tv The Rachel Maddow Show MSNBC January 26, 2022 9:00pm-10:00pm PST
goodnight. >> although greg was governor of california for two full terms. eight years. over those course of two terms as governor, he nominated zero women to any position in the cabinet in any of his terms as governor he also, over those two terms, nominated hundreds of judges to the california state courts, roughly 98% of his nominees were men. wow. that is even hard to do. he made three state supreme court nominations while he was governor, all three were dudes. these dudes. and this was 1967 and 1975 when he was governor, so maybe that
is just par for the course. but when reagan ran for president in 1980, that record came back around and bit him a little bit. all through the 1960s and 70s, believe it or not, the republican party platform, nationally, had explicitly and implicitly supported the equal rights amendment, the era, the constitutional amendment that would guarantee equal legal rights for all citizens regardless of sex. the equal rights amendment had been kicking around for decades by that point, even for generations by that point. and the republican party, nationally, had said for years on its platform that it was explicitly in favor of it. until they picked ronald reagan as their presidential nominee in 1980. reagan was really right wing. and he was a culture war kind of conservative. and sticking it to the feminists was exactly the kind of thing that he built his campaign around. and so in 1980, the republican
party dropped its decades-long support for the era, which bothered some women in the republican party. and also, reagan had this terrible record on women's issues and hiring and appointing women from the time that he was governor of california. and so some republican women who were elected officials, members of congress, longtime party activists, women who had power in the republican party, they were not happy about ronald reagan being the nominee. they were disgruntled with their party's choice in 1980. by the time the 1980 presidential election rolled around, the reagan campaign had a clear lead. they were pretty sure their candidate was going to beat jimmy carter and win the presidency in november. but they did have this persistent worry about reagan's support among women. and for good reason. he did have a problem in his record when it came to women. and a lot of women were mad about the era thing, which was a big change and a dramatic one at that time. it only highlighted the other
things that were wrong in reagan's record on that subject. and in fact, his polling consistently showed that reagan was polling way better with men that he was with women. his support among women was actually quite soft, given how well he was doing overall. and that was all apparently wearing enough to the ronald reagan campaign in 1980 that in october of that year, less than a month before the election, ronald reagan called a press conference and pulled this rabbit out of a hat. >> ronald reagan today promised to appoint a woman to the supreme court, if he is elected president. he made the promise to set the record straight on his attitude towards equal opportunities for women. more from chris wallace with the reagan campaign. >> as his own polls -- runs better among men than women, reagan took a dramatic step to reach out for female support. >> i am announcing today that one of the first supreme court vacancies in my administration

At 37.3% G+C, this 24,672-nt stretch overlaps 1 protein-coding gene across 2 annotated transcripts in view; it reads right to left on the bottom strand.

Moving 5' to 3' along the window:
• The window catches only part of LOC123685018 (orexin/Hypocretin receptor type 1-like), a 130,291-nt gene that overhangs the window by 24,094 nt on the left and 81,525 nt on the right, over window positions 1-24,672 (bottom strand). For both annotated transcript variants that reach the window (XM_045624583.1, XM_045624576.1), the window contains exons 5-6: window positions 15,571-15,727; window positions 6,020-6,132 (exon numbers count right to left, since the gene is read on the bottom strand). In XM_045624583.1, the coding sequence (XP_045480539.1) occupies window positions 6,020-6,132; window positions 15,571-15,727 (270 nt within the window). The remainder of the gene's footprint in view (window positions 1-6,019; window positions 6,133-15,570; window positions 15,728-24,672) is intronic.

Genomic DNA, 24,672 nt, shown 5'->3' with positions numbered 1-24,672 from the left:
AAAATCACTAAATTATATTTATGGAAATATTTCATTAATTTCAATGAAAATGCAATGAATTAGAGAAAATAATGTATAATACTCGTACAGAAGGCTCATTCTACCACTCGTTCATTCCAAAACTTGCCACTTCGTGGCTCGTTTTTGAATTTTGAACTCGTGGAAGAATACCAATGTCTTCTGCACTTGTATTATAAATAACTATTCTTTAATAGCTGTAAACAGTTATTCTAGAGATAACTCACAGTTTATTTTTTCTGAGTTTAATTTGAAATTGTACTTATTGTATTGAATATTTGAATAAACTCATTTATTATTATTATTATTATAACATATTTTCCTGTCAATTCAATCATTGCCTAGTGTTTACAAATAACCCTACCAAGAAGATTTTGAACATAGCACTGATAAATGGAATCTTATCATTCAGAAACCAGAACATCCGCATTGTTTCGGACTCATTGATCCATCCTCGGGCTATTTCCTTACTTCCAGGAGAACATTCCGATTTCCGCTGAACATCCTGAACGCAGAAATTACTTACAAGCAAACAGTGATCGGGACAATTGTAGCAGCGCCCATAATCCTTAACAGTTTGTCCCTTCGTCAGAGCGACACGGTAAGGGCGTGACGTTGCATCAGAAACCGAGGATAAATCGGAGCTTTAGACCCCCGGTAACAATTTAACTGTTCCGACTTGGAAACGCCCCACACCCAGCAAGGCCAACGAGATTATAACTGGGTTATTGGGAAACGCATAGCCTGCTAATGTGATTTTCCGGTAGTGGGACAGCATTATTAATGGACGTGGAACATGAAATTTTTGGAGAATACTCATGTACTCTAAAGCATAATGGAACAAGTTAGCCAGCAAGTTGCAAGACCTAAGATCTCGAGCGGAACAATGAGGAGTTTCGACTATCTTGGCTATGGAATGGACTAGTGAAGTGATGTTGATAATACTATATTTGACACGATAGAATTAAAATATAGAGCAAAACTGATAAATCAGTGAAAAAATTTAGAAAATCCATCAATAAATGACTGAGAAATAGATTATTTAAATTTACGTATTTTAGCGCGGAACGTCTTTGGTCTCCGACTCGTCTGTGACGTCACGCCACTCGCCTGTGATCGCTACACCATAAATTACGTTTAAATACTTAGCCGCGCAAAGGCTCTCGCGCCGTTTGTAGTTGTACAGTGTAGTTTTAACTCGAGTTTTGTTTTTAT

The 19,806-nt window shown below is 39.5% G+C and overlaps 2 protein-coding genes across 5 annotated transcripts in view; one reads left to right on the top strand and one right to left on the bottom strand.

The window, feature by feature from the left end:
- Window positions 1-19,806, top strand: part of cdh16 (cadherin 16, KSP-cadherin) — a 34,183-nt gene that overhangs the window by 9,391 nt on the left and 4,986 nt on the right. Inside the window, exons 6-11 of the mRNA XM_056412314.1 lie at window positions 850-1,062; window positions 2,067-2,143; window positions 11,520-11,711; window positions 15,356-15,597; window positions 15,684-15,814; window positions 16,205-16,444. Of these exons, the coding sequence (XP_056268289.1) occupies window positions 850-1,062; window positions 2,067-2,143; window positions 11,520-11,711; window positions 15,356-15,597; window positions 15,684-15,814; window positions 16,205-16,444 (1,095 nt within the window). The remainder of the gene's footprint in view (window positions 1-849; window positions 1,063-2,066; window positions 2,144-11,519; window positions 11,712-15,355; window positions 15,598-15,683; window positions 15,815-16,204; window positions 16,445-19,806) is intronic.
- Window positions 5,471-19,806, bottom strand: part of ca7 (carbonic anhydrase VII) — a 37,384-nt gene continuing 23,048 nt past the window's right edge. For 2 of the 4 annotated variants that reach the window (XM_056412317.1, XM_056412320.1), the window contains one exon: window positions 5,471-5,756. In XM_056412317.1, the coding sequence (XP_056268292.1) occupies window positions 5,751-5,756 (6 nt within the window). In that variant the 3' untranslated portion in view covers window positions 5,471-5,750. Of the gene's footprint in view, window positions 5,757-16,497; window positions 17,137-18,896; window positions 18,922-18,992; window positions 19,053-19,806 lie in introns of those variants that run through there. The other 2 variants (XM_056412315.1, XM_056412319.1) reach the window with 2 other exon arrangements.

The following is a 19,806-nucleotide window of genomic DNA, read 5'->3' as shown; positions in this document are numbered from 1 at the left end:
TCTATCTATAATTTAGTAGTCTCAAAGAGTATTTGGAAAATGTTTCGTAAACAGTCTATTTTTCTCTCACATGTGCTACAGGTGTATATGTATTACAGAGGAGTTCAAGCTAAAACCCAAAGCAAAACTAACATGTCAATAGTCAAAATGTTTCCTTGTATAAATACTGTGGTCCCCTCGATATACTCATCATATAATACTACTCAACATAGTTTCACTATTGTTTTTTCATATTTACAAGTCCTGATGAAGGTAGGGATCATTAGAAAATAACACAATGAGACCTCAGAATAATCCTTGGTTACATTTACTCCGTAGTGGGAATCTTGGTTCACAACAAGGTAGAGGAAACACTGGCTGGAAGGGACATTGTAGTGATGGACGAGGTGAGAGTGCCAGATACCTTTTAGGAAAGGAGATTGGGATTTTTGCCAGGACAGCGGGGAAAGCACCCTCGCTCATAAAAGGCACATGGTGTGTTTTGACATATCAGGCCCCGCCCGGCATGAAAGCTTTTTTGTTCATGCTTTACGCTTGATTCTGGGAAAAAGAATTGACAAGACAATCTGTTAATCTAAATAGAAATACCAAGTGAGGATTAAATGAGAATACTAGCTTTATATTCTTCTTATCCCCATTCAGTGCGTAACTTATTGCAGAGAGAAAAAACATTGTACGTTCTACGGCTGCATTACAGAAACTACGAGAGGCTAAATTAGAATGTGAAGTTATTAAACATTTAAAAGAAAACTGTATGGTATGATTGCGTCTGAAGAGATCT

will be filled by the most qualified woman i can possibly find. one who meets the high standards i would require for all appointments. it is time for a woman to sit among our highest courts. >> he -- has hurt him with some women. today's announcement shows his commitment to equal opportunity. today's supreme court announcement was a bold step for a campaign that has often been criticized for sitting on its lead. -- democrats would come home to mr. carter. they hope that today they made a new reason to go with reagan. chris wallace, nbc news, with a regan campaign in idaho falls, idaho. >> ronald reagan in october 1980, less than a month before the election against jimmy carter, pledge that if you were elected, he would appoint a woman to the supreme court. when the conservative media and republicans today have been pounding their chests and screaming about how wrong, just how wrong it is that joe biden made a pledge during his
campaign that if he were elected, he would put an african american woman on the supreme court, the conservative media figures who are making a big deal about that, they really ought to be asked if they were that mad about ronald reagan making that same promise in 1980. and i have to tell you, this is not an obscure thing. when reagan made that promise, ahead of the 1980 election, it did not come from nowhere. nbc -- i mean, it was big news. but you could see that it was coming. nbc had reported, during the republican national convention earlier that year, that reagan was already floating the idea to republican women to try to appease them because they were so mad about his dismal record when it came to women and women's rights. it was very clear that he was doing this for political reasons, to try to win back women's votes. the record is clear. >> most of the day, reagan was in his suite on the 16th floor of the headquarters hotel.